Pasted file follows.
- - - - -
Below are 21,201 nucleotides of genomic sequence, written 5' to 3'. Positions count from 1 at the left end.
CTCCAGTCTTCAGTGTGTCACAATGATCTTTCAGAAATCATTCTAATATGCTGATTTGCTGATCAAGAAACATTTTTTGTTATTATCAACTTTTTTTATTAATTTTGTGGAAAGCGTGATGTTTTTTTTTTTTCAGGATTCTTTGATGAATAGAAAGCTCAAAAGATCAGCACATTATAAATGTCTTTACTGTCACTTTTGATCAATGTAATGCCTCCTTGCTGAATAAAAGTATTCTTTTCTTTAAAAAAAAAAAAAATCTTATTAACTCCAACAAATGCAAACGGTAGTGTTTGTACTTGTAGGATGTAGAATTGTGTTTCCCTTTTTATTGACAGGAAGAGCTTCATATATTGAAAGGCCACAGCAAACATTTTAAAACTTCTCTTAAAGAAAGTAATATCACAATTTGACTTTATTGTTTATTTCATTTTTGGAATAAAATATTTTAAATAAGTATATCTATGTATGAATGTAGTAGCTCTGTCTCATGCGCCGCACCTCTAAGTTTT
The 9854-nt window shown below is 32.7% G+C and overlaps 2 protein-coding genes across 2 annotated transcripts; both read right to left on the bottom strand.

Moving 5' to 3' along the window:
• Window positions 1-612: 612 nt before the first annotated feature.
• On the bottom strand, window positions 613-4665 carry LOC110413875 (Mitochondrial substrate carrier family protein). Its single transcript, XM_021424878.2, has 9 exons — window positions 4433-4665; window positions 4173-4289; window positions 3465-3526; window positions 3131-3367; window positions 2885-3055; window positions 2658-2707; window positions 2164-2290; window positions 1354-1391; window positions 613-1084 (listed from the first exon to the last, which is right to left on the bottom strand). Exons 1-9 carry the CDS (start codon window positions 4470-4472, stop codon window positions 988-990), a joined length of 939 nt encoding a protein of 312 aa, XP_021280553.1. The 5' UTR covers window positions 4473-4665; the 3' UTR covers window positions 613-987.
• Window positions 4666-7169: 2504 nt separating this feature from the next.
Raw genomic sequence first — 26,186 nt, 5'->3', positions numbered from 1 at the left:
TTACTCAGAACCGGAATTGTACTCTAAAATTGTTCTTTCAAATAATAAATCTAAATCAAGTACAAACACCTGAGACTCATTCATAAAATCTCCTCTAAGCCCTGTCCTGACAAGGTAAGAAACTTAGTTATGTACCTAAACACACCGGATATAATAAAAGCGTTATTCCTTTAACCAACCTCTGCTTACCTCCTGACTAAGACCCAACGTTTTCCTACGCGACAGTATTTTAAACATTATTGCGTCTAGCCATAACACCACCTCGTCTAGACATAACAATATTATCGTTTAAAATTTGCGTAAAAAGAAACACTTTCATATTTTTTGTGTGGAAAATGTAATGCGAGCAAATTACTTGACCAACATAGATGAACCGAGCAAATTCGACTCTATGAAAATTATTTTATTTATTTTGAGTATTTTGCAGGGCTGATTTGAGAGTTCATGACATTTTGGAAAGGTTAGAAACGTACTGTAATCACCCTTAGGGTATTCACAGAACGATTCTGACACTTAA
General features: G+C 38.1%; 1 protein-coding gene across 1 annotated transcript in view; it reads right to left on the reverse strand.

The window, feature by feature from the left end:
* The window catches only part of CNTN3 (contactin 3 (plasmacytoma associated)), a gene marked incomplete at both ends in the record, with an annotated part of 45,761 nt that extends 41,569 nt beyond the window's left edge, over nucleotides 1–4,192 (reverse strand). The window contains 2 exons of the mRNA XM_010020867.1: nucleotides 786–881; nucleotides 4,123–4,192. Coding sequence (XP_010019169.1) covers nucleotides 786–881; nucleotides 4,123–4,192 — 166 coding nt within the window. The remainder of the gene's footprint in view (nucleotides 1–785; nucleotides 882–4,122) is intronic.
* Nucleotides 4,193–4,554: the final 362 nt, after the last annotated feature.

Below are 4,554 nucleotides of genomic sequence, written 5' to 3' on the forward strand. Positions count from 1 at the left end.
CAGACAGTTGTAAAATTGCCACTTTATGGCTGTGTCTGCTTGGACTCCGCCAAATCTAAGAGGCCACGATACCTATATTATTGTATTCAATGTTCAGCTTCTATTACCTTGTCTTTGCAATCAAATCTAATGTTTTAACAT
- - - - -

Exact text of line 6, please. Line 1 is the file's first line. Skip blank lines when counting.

• On the bottom strand, window positions 613-4665 carry LOC110413875 (Mitochondrial substrate carrier family protein). Its single transcript, XM_021424878.2, has 9 exons — window positions 4433-4665; window positions 4173-4289; window positions 3465-3526; window positions 3131-3367; window positions 2885-3055; window positions 2658-2707; window positions 2164-2290; window positions 1354-1391; window positions 613-1084 (listed from the first exon to the last, which is right to left on the bottom strand). Exons 1-9 carry the CDS (start codon window positions 4470-4472, stop codon window positions 988-990), a joined length of 939 nt encoding a protein of 312 aa, XP_021280553.1. The 5' UTR covers window positions 4473-4665; the 3' UTR covers window positions 613-987.